HC Deb 16 February 1938 vol 331 cc1862-3
II. Mr. Bellenger

asked the Secretary of State for Foreign Affairs whether, in view of the fact that the integrity and independence of Austria are declared objects of British policy, he has any official information concerning the weekend conversations between the Austrian and German Chancellors; and, if not, will he ask to be informed of the purport of those conversations?

Mr. Eden

Yes, Sir. I understand that the working of the Austro-German Agreement of July, 1936, has for some time past been under consideration by the German and Austrian Governments. A meeting was eventually held at Berchtesgaden on Saturday last between the Austrian and German Chancellors, and, as a result, a new agreement has been reached between the Austrian and German Governments. This new agreement has not yet been published, but a communique was issued early this morning outlining what passed: and the reorganisation of the Austrian Government has been announced in accordance, so I understand, with the undertakings reached at Berchtesgaden. There is reason to believe that other provisions of the agreement contain undertakings by both Governments on a variety of subjects, but until the actual text of the agreement is published, I am not in a position to make any further statement. His Majesty's Government are meanwhile closely following developments.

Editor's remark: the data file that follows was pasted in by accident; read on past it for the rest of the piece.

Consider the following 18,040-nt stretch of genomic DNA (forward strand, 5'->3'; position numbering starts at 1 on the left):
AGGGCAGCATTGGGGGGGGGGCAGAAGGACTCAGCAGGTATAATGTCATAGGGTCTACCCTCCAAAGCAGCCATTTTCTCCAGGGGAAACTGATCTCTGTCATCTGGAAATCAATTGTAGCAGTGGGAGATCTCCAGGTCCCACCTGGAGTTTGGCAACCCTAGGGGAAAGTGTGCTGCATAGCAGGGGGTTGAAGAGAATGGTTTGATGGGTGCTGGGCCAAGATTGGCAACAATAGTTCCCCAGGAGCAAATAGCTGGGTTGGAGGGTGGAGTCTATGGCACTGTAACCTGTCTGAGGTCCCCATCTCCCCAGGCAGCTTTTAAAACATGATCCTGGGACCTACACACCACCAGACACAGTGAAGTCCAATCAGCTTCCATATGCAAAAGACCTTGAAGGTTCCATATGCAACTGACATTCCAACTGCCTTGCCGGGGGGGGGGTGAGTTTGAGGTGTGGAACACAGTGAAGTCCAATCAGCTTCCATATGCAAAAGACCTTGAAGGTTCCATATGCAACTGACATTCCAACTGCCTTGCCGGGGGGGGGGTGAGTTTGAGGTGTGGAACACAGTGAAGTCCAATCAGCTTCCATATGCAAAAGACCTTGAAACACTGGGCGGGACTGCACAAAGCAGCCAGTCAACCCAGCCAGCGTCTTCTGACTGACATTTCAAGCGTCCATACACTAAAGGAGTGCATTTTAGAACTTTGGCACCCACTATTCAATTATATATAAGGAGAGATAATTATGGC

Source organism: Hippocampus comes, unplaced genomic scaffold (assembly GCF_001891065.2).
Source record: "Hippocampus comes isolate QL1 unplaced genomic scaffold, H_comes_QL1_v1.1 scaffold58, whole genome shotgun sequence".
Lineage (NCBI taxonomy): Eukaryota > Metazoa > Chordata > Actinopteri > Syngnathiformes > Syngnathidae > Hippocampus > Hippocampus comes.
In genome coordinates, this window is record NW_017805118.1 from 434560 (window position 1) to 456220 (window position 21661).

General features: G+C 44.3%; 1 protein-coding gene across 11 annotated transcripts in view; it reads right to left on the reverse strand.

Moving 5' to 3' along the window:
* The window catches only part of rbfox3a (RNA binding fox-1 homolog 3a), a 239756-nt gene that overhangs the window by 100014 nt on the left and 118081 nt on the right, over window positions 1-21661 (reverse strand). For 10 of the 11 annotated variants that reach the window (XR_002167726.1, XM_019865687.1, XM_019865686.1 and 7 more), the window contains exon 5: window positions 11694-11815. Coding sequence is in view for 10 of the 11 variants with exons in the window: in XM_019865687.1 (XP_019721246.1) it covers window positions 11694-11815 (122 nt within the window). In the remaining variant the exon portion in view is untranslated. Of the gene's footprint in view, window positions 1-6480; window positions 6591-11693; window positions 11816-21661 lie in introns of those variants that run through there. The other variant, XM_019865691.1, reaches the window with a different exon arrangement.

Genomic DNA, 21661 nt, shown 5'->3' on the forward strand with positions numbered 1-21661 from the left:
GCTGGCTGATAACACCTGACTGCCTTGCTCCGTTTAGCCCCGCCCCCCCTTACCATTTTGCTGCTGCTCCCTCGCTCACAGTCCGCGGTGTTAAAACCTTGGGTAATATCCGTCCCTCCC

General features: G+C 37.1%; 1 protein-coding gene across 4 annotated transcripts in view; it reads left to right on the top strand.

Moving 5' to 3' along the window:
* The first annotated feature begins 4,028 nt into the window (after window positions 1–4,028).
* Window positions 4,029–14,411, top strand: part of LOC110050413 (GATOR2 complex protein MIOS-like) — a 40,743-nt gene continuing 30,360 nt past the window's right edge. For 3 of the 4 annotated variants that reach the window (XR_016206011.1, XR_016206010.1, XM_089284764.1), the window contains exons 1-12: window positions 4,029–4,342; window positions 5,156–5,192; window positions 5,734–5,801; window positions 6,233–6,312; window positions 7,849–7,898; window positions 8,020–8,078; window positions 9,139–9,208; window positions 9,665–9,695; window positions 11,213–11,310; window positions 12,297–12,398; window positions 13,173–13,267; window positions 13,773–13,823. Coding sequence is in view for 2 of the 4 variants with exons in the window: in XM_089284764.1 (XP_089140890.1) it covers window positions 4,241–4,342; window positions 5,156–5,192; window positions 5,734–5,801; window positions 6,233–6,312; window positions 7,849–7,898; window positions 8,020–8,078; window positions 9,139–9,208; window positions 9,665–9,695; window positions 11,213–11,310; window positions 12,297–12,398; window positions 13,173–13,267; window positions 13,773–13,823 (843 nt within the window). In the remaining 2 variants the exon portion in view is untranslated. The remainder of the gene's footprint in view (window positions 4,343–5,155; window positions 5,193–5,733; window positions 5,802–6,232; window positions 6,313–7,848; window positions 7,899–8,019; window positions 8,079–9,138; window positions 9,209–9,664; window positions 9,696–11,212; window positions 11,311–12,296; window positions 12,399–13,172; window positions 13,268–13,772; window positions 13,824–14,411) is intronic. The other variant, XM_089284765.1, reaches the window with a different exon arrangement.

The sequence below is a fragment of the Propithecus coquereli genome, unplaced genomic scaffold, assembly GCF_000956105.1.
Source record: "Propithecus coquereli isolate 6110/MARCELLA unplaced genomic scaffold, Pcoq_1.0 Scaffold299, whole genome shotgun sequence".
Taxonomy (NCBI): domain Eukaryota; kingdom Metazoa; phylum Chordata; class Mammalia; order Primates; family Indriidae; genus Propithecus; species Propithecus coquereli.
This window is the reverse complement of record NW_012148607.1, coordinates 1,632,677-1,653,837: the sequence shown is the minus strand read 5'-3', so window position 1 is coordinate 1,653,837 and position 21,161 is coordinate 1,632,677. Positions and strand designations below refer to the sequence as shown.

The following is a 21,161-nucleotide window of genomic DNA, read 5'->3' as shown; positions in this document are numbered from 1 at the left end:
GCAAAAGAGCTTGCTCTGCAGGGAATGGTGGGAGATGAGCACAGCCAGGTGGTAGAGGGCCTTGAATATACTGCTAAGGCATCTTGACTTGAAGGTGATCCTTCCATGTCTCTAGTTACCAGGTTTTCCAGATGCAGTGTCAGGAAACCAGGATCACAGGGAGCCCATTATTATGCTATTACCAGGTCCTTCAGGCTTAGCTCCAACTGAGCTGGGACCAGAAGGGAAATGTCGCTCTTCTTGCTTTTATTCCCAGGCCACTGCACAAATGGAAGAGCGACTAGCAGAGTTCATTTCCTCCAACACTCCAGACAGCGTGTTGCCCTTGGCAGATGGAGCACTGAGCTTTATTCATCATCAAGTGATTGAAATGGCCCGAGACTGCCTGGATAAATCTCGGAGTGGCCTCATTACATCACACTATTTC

Mr. Bellenger

While not seeking to press the right hon. Gentleman at the moment, may I ask him whether he would give an assurance that the policy of His Majesty's Government in relation to the integrity and independence of Austria remains the same as that stated by him on a previous occasion in this House?

Mr. Eden

My recollection is that what I said then was that His Majesty's Government desired in Central Europe, as elsewhere, peace and good understanding. That certainly is our policy.

Mr. A. Henderson

Will His Majesty's Government stand by the joint declaration of February, 1934, to the effect that they re-affirmed the interest of this country in the integrity and independence of Austria?

Mr. Eden

I take it that the hon. Member is referring to the Stresa Declaration. That is quite true. Of course, that was a declaration by three Governments—Britain, France and Italy. Italy has not, as yet, consulted His Majesty's Government on the matter.